Mark Herschlag, CEO of Cosmo Insurance Agency in Lakewood, N.J., said one reason fewer people are enrolling is health plans have gotten worse. Premiums are lower, but deductibles and copayments are still high and keeping residents away, he said. Moreover, the out-of-pocket maximum that consumers are subject to has grown substantially.
New Jersey deductibles are actually more affordable than the national average. Silver plan deductibles in the state are about $2,500, while bronze deductibles are $3,000. The out-of-pocket maximum is as high as $7,900 for an individual and $15,800, however. The average benchmark premium in New Jersey is $352 before subsidies, down from $413 in 2018, according to the Kaiser Family Foundation.
Nationally, the average deductible for a plan with a combined medical and prescription drug deductible in 2019 is $4,375 for a silver plan and $6,258 for a bronze plan, according to the Kaiser Family Foundation. People who enroll in silver plans and have incomes less than 250% of the poverty level are eligible for subsidies that reduce deductibles and copayments.
Herschlag also suspected that many New Jersey residents are forgoing insurance to join healthcare sharing ministries. Those ministries, in which members make monthly payments to cover the expenses of other members, are growing in popularity in several states. Healthcare sharing ministries satisfy the state’s individual mandate. But they pose risks for consumers because they are largely unregulated, and they don’t have to comply with ACA consumer protections, such as covering pre-existing conditions.
Enrollment declining across the nation
Many other states are in a similar position to New Jersey. Enrollment as of Dec. 1 in the 39 states using the federal insurance exchange is behind last year’s sign-ups at the same time by about 11.3%. About 3.2 million people have signed up for coverage, down from 3.6 million last year. Open enrollment ends Dec. 15 in most states.
A Modern Healthcare analysis of the CMS weekly enrollment snapshot data shows each of the 39 states has experienced an enrollment decline so far. That’s despite average benchmark premiums across the nation decreasing by about 1.5% in 2019. Enrollment is down in Alaska, Maine, New Jersey and Wisconsin even though those states, which use the federal exchange, implemented reinsurance programs and successfully lowered average premiums.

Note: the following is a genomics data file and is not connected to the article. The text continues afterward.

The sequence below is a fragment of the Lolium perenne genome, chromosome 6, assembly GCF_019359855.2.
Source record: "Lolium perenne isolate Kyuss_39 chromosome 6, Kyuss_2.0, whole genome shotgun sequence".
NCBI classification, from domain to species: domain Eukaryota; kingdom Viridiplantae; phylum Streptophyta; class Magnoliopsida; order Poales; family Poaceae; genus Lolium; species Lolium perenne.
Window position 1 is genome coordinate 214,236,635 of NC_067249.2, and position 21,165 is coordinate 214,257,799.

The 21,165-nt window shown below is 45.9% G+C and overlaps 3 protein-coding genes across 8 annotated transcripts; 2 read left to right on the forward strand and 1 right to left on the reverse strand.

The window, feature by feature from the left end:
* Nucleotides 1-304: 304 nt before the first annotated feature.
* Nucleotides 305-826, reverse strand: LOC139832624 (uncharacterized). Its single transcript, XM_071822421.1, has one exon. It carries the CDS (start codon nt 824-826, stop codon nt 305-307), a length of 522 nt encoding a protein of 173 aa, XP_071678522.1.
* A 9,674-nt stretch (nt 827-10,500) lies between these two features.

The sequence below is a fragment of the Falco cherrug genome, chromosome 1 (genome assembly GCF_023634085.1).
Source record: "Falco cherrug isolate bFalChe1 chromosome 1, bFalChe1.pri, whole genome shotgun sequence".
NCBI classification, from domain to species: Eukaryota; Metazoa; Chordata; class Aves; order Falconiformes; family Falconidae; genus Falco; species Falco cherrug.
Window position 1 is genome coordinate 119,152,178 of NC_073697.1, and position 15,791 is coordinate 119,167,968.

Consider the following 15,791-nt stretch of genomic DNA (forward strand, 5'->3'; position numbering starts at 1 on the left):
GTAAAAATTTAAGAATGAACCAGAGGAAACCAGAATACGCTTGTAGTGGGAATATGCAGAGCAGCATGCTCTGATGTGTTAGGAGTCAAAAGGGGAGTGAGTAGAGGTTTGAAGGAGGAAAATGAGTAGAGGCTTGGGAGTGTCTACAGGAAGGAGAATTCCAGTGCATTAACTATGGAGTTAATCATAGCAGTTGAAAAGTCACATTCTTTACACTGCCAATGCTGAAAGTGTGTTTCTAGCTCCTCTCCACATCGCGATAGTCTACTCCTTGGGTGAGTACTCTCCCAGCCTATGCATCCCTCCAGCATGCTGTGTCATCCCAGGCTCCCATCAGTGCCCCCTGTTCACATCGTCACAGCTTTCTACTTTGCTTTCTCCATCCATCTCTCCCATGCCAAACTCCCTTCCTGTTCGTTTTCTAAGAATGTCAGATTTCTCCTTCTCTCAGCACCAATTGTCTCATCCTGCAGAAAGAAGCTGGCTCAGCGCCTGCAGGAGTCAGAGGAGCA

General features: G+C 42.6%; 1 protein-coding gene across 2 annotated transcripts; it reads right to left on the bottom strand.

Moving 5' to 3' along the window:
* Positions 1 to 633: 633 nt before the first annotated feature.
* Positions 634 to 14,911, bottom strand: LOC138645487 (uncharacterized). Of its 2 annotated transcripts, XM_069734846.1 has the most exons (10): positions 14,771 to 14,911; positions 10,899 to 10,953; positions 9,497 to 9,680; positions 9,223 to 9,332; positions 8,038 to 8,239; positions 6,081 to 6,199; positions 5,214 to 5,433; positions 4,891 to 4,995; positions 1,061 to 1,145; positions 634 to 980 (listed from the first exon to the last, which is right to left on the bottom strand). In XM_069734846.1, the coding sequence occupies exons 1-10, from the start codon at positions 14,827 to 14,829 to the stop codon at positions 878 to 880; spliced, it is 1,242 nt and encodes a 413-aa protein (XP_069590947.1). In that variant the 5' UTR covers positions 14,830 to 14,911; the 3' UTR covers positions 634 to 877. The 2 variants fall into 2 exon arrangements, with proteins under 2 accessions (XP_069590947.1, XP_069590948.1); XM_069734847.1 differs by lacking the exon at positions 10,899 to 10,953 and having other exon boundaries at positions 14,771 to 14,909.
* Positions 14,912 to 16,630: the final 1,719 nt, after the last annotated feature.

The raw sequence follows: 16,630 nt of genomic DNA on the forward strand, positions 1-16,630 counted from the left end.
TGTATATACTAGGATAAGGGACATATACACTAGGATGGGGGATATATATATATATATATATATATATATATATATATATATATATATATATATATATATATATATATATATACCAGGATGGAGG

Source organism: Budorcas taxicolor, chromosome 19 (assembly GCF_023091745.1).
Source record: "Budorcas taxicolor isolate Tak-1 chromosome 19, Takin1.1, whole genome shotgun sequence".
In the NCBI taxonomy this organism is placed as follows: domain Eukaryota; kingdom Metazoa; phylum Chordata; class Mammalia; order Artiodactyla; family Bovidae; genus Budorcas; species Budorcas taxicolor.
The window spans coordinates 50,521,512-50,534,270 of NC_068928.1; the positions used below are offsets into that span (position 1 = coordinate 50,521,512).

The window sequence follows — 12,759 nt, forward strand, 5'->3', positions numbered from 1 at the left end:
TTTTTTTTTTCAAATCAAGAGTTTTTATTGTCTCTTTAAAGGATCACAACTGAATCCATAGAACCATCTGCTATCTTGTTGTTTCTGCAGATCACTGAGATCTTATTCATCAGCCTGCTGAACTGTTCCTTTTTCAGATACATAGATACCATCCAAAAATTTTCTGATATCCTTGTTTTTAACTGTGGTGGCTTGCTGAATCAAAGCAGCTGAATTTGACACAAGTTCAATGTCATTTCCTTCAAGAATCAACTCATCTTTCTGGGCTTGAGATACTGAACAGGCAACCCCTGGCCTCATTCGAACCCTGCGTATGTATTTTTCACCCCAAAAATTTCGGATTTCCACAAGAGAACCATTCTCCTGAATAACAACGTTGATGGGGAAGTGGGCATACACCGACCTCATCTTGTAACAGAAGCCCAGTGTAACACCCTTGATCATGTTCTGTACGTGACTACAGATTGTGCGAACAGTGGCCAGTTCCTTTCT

It’s hard to know what’s contributing most to the lower sign-ups, and that answer could differ by state. Some polls show that awareness of open enrollment in general is low across the nation. A Kaiser Family Foundation poll released Wednesday showed that about 69% of Americans who buy their own insurance did not know that open enrollment ends in most states on Dec. 15. That may be a result of the Trump administration slashing the budget for marketing and advertising for HealthCare.gov open enrollment.
But even in the sixth open enrollment period since the inception of the exchanges, marketing and advertising remain important because the individual market’s membership is constantly changing, unlike the more stable employer-sponsored insurance market, said Rosemarie Day, founder and CEO of consultancy Day Health Strategies.
“You’re not dealing with the same customer base every year,” she said, adding that some states that operate their own exchanges boosted their marketing efforts after the federal pullback and have seen an uptick in 2019 enrollment so far.
Some states that haven’t moved to limit them are likely losing enrollment to short-term plans or association health plans. Private health insurance exchange eHealth said more of its customers opted for short-term plans over unsubsidized Affordable Care Act-compliant plans during the first half of the ACA open enrollment period for 2019 coverage than during the previous open enrollment. Among eHealth customers buying short-term plans and ACA plans without subsidies, 7 in 10 enrolled in a short-term insurance plan from Nov. 1 to Nov. 25, while 30% opted to buy an ACA plan at full cost.
In some cases, a drop in total sign-ups isn’t necessarily a bad thing. Experts pointed out that the economy is stronger; people who previously enrolled in an exchange plan may now be getting coverage through their jobs. And in Virginia, which is experiencing the most significant drop in exchange enrollment at 36% year over year, customers are likely finding better deals through the newly expanded Medicaid program than they would through the exchanges.